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Partner organisations:
Burundi: Maison Marthe Robin, MUKENYEZI MENYA, Association NTURENGAHO, Dushirehamwe
Rwanda: SEVOTA

Project regions:

Burundi: Bujumbura, provinces of Cibitoke, Kayanza, Ngozi
DR Congo: provinces of North and South Kivu
Rwanda: Muhanga, Kirehe, Kigali, Kamonyi, Rubavu, Bugesera
Uganda: Kampala, districts of Apac, Nebbi Kingdom (Arua und Zombo), Kitgum and Lamwo

Project priorities:

  • integrated support for survivors of sexualised violence and their children
  • preventive health care in communities and schools
  • community work against violence within the family
  • advocacy work to achieve support for survivors
  • organisational development for women’s rights organisations

Federal Ministry for Economic Co-operation and Development (BMZ)
Europäische Union/ NGO Konsortium mit HealthNet TPO
Fondation Smartpeace
Medicor Foundation
Fürsorge und Bildungsstiftung
Donations/own resources

Source: annual report 2019

Overview of all partner organisations of medica mondiale

Armed groups have been fighting since the 1990s in eastern Congo and the border areas of Uganda and Rwanda to secure power, land and raw materials. This particularly affects women and girls. Time and again, armed attacks include extremely violent assaults on women. In August 2018 eastern Congo faced another problem when there was an outbreak of Ebola. Here, too, it is women and girls who are particularly affected, because treating ill people is frequently seen as female work. It was not until the end of 2019 that the epidemic began to ebb, followed shortly after by the Covid-19 pandemic.

Our partner organisations support women and girls affected by violence. Copyright: Nyokabi Kahura/Malteser International
Our partner organisations support women and girls affected by violence. Copyright: Nyokabi Kahura/Malteser International

Holistic support for survivors

In order to strengthen survivors in a sustainable way, partner organisations such as AFPDE and EPF in the DR Congo or Mukenyezi Menya in Burundi provide psychosocial, legal or socio-economic support in addition to medical care.

In South Kivu medica mondiale is training psychosocial assistants together with local experts. These assistants learn trauma-sensitive ways to counsel  and offer skilled support to women and girls affected by violence. In 2019 medica mondiale was able to sign a partnership agreement with the Health Ministry in Bukavu. This sets out how the experts will also conduct training for selected health institutions.

Ebola or Covid-19 are an additional threat to women's rights, as women are comparatively strong affected by the social consequences. Our partner organisation PAIF is active in eastern Congo and reacted in 2019 with a prevention project against Ebola. As a local organisation PAIF is trusted by the people, which is a decisive advantage: Many people are distrustful of institutions and foreign organisations. Staff members from PAIF carried out public information efforts including radio programmes, flyers and posters, informing about transmission pathways and prevention measures. They distributed personal protective equipment and built up hand-washing stations with disinfectant in places such as schools and church communities. The expertise gained now helps PAIF to inform about risks and prevention in the current Covid-19 crisis.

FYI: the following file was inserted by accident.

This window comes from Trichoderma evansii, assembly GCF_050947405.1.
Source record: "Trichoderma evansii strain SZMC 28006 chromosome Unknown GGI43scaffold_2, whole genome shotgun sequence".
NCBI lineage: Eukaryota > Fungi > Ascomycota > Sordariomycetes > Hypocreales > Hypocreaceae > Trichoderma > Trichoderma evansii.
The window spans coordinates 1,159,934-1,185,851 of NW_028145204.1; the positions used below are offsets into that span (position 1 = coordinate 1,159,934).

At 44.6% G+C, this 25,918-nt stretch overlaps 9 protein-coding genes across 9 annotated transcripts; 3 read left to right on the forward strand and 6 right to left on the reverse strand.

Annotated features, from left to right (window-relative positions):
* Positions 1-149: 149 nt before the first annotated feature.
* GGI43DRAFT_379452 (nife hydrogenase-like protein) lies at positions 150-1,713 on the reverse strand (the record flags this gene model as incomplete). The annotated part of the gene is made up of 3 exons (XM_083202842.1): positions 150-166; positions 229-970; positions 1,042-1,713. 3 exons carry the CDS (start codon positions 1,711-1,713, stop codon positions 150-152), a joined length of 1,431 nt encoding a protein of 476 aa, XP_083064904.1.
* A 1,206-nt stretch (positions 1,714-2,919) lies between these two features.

Staff of our partner organisation SEVOTA in their office. Copyright: Rendel Freude/medica mondiale

Awareness raising and prevention work

In order to counter the widespread gender-specific violence in the region, in 2019 medica mondiale worked together with its partner organisations PAIF in eastern Congo, SEVOTA in Rwanda and MEMPROW in Uganda to develop the joint project “See Far”. In the See Far programme, each of them assists women and girls with their own local offers. For example, as part of the programme in 2019 MEMPROW carried out several sessions explaining the rights of teenage mothers. PAIF set its priority on Ebola prevention and SEVOTA focussed on empowerment and community reintegration for women affected by violence. As a second component of See Far, the three organisations conducted joint public awareness work to prevent sexualised violence. In Burundi, the organisation Nturengaho and the network Dushirehamwe work to prevent sexualised and gender-specific violence.

Advocacy work

The third part of the programme is a common advocacy strategy in order to target decision-makers at a regional level. Furthermore, the partners want to develop joint training concepts for parents, teaching staff, community elders, police workers and courts. La Floraison in Congo is also committed to the interests of survivors by sensitising authorities and communities about sexualised violence.

(Status of: 2019)